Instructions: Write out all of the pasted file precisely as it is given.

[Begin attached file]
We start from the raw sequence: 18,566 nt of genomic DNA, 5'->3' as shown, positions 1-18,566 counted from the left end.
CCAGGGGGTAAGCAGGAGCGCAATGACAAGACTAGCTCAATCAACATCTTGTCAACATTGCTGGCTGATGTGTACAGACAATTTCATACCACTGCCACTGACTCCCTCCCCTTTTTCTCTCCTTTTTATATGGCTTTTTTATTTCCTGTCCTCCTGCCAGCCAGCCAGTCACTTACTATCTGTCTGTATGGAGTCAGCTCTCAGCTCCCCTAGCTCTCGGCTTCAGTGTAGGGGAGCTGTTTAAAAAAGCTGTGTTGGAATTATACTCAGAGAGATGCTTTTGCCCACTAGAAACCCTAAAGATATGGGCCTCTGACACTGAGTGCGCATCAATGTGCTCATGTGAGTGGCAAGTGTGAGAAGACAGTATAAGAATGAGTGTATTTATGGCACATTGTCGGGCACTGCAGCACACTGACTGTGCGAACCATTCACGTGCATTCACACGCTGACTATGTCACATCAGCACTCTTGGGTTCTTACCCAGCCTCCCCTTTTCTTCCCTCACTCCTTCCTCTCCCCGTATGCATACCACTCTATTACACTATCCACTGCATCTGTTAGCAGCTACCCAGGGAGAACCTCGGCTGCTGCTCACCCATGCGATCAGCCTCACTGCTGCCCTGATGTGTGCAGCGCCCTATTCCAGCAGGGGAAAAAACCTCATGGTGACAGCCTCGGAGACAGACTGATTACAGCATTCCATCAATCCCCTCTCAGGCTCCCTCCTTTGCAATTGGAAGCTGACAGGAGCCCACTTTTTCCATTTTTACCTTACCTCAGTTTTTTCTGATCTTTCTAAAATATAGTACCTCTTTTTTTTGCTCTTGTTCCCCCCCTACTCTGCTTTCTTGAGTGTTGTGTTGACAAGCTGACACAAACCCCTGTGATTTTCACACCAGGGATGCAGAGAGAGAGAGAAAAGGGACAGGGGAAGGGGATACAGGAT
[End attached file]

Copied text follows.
We start from the raw sequence: 18,566 nt of genomic DNA, 5'->3' as shown, positions 1-18,566 counted from the left end.
CCAGGGGGTAAGCAGGAGCGCAATGACAAGACTAGCTCAATCAACATCTTGTCAACATTGCTGGCTGATGTGTACAGACAATTTCATACCACTGCCACTGACTCCCTCCCCTTTTTCTCTCCTTTTTATATGGCTTTTTTATTTCCTGTCCTCCTGCCAGCCAGCCAGTCACTTACTATCTGTCTGTATGGAGTCAGCTCTCAGCTCCCCTAGCTCTCGGCTTCAGTGTAGGGGAGCTGTTTAAAAAAGCTGTGTTGGAATTATACTCAGAGAGATGCTTTTGCCCACTAGAAACCCTAAAGATATGGGCCTCTGACACTGAGTGCGCATCAATGTGCTCATGTGAGTGGCAAGTGTGAGAAGACAGTATAAGAATGAGTGTATTTATGGCACATTGTCGGGCACTGCAGCACACTGACTGTGCGAACCATTCACGTGCATTCACACGCTGACTATGTCACATCAGCACTCTTGGGTTCTTACCCAGCCTCCCCTTTTCTTCCCTCACTCCTTCCTCTCCCCGTATGCATACCACTCTATTACACTATCCACTGCATCTGTTAGCAGCTACCCAGGGAGAACCTCGGCTGCTGCTCACCCATGCGATCAGCCTCACTGCTGCCCTGATGTGTGCAGCGCCCTATTCCAGCAGGGGAAAAAACCTCATGGTGACAGCCTCGGAGACAGACTGATTACAGCATTCCATCAATCCCCTCTCAGGCTCCCTCCTTTGCAATTGGAAGCTGACAGGAGCCCACTTTTTCCATTTTTACCTTACCTCAGTTTTTTCTGATCTTTCTAAAATATAGTACCTCTTTTTTTTGCTCTTGTTCCCCCCCTACTCTGCTTTCTTGAGTGTTGTGTTGACAAGCTGACACAAACCCCTGTGATTTTCACACCAGGGATGCAGAGAGAGAGAGAAAAGGGACAGGGGAAGGGGATACAGGAT